La Jolla Recreation Center program changes ahead: Holiday dance canceled, kids gymnastics camp returns

La Jolla Rec Center (now 102 years old) houses events for all ages at 615 Prospect St.
La Jolla Rec Center (now 102 years old) houses events for all ages at 615 Prospect St.
(Ashley Mackin)

Those who enjoy the activities offered at La Jolla Rec Center will see some changes in the program lineup in 2017, with the return of a gymnastics camp, the loss of the holiday senior dance, and more, as discussed during La Jolla Park & Recreation, Inc.’s Jan. 31 meeting.

The board also helps manage the adjacent La Jolla Tennis Club, and reviewed a repair project necessitated by recent rains that it would embark on as soon as funding is available.

SuperStar is back

SuperStar Gymnastics, which offered summer camps and regular classes at the Rec Center for 13 years, was recently cut due to scheduling conflicts and low turnout, but owner Katie Pentland made a presentation to the board hoping to be reinstated. The board approved the return, but for summer camps only.

After showing a promotional video about the program that was filmed at the La Jolla Rec Center, Pentland explained, “I was devastated when my contract was cut, but I understand there was a conflict of dates and a miscommunication where I had another class and didn’t know I had a class scheduled here (so I didn’t show up) ... and the minimums weren’t always being met. But I’m willing to reduce my minimums as a compromise.”

The summer camp will consist of two sessions: one for ages 3-5 in the morning and another for older children that lasts all day. “My camp includes gymnastics, dance and cheer, with performances at the end. There are also theme days, such as Diva Day and Pirate Day that the kids enjoy,” she said.

SuperStar Gymnastics will return to La Jolla Rec Center with summer camp programs.

Farewell holiday dance

After a brief discussion on scheduling the Rec Center’s regular senior citizen dances — themed Cinco de Mayo, Aloha Luau, and Holiday — the board unanimously opted to do away with the December event.

“One of our biggest expenses, believe it or not, is party supplies for events we do throughout the year,” said Park & Rec chair Cindy Greatrex. “And we tend to overpay because we buy the supplies at the last minute to meet the theme. If you buy Christmas supplies in March, they are much cheaper than they are in November. I thought we should create a schedule of how many senior dances we want to have in 2017, and their themes, so we can shop in advance and publicize the event in advance.”

However, member Bill Robbins noted, “The Holiday Dance has low attendance … in La Jolla, there are other Christmas events and people travel. There are also New Year’s Eve parties and we don’t want to compete with other similar events. If the events are expensive and we are catering to a very small crowd, we need to stick with specialty events that only we do, like the Cinco de Mayo and Aloha.”

Added member Carolyn Parrish, “I’ve been wanting to cut down on the number of dances for some time. I absolutely agree to keep the two big ones, focus on those, grow them and shop for them in advance.”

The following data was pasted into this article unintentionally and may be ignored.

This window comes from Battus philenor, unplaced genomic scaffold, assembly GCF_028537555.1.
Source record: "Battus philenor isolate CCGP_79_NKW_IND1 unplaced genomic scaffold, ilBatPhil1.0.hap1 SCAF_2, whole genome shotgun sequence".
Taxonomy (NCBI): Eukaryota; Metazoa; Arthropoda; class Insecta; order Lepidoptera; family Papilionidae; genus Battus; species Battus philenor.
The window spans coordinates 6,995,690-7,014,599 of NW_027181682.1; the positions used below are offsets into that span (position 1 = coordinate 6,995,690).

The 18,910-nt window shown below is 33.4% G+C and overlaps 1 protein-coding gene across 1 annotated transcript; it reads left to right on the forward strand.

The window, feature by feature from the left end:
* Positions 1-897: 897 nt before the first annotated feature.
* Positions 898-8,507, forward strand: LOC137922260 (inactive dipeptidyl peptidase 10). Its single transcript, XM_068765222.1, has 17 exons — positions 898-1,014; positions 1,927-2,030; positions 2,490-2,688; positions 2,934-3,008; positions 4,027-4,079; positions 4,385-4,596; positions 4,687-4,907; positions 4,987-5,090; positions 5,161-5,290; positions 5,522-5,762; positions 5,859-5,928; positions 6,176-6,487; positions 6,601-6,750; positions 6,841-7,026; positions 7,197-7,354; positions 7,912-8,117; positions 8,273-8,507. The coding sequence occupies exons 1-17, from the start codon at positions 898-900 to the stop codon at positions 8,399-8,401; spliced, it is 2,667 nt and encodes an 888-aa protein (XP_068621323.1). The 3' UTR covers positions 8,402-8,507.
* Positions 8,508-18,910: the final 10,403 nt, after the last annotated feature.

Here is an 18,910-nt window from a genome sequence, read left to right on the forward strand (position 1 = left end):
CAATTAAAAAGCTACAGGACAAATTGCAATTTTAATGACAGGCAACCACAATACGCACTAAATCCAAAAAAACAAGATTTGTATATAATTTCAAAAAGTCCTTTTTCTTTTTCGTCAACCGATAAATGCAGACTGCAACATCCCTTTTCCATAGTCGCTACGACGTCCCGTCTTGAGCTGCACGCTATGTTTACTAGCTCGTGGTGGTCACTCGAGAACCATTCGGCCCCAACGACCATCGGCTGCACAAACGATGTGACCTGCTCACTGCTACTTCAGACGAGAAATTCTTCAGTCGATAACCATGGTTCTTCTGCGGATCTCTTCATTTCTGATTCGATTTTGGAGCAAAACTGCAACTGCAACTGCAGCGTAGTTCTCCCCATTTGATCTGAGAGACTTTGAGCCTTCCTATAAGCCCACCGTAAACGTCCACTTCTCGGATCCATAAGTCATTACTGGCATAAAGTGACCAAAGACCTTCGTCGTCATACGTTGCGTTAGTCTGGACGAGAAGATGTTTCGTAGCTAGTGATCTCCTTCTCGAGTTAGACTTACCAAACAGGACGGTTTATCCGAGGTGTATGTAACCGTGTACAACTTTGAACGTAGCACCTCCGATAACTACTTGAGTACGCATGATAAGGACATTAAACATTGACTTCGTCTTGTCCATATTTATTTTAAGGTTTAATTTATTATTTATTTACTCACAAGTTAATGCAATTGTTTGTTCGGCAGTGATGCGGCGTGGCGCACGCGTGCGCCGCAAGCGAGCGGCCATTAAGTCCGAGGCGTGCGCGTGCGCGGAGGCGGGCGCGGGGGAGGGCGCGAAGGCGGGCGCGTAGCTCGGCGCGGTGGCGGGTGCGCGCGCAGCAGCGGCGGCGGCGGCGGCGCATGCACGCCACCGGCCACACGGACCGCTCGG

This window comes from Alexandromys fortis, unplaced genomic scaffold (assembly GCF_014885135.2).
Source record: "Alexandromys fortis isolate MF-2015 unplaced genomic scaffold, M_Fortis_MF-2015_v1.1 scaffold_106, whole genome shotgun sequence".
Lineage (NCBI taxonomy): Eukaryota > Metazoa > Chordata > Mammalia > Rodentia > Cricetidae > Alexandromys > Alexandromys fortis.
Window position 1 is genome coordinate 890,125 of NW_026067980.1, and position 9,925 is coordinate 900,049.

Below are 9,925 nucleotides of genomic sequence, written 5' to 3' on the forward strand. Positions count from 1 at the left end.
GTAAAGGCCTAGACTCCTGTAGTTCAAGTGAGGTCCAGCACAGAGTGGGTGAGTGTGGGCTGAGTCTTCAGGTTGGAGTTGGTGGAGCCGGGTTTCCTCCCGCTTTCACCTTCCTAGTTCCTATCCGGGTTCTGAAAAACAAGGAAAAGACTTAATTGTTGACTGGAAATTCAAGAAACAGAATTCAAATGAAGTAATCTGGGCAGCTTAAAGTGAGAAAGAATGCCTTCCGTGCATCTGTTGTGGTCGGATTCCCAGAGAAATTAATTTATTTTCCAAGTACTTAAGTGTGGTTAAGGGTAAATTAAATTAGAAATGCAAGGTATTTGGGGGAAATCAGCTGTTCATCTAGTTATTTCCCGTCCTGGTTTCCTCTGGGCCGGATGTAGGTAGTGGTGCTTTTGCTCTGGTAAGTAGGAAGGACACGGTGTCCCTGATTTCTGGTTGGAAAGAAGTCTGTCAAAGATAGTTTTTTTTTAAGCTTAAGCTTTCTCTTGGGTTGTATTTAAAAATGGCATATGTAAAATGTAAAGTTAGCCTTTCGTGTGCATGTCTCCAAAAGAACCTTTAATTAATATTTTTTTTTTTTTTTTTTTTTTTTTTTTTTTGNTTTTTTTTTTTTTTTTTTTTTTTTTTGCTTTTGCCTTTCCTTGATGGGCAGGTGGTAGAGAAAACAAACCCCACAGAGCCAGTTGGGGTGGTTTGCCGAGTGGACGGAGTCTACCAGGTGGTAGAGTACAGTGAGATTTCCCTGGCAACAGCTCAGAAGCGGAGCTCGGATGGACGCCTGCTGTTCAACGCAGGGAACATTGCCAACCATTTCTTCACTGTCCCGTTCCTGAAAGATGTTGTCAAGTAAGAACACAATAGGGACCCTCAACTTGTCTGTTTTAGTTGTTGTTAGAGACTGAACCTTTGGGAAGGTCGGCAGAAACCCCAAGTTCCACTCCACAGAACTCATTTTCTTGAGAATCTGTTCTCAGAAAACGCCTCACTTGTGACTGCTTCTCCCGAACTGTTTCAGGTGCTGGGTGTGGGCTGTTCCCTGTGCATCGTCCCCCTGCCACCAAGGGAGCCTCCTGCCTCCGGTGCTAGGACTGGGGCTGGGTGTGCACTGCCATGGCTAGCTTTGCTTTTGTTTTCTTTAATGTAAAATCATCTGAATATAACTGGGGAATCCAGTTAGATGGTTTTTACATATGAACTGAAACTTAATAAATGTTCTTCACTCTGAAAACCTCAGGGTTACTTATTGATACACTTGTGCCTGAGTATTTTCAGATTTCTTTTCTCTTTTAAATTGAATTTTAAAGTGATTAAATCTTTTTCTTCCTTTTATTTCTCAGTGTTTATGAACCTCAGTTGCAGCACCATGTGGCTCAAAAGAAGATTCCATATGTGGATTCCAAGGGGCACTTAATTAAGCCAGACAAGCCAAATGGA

Mad Science on the chopping block?

Prompted by low turnout and high rate of refunds, Greatrex suggested canceling the annual Mad Science summer camp. “The problem is the curriculum is dated ... think creating friction with a balloon to make your hair stand up,” she said. “Kids today don’t want that anymore.” She further pointed to competition from the frequent, free science programs offered at the nearby La Jolla Library.

Greatrex said, as a possible science alternative, she is working with UC San Diego to bring a coding camp to the Rec Center. “I often ask people what they want to see here, and I’ve heard more than once that kids want to learn coding, so I’m exploring how to bring that here.”

The fate of Mad Science was tabled to next month’s agenda.

Tennis Club assistance

La Jolla Tennis Club manager Scott Farr presented two repair projects caused by the recent rains that are “out of our budget” and needed to be handled promptly. One of them, which involves repairing or resurfacing a wall that is shared with La Jolla Rec Center playground, was tabled pending the larger redevelopment of the playground.

“The rains did major damage to a single tennis court, and normally to resurface it would be $4,500, but to resurface this one after such rain damage would be $12,000,” Farr said. “We actually have someone who wants to contribute to this project, but they can only contribute to a 501(c)3, so we are hoping this board can accept the donation and pay the contractor.”

Rain water got between the layers of surfacing material at La Jolla Tennis Club, causing it to chip and create an uneven court.
(Ashley Mackin)

Greatrex said to accrue the balance, the board would have to look at what it could contribute, what it could get from a beautification fund from the San Diego City Council and what could be raised from donations in the community. The board later voted “to see if we can help the Tennis Club with their grounds area” and will hear, and vote on, final numbers at next month’s meeting.

LJP&R next meets 5 p.m. Wednesday, Feb. 22 at La Jolla Rec Center, 615 Prospect St.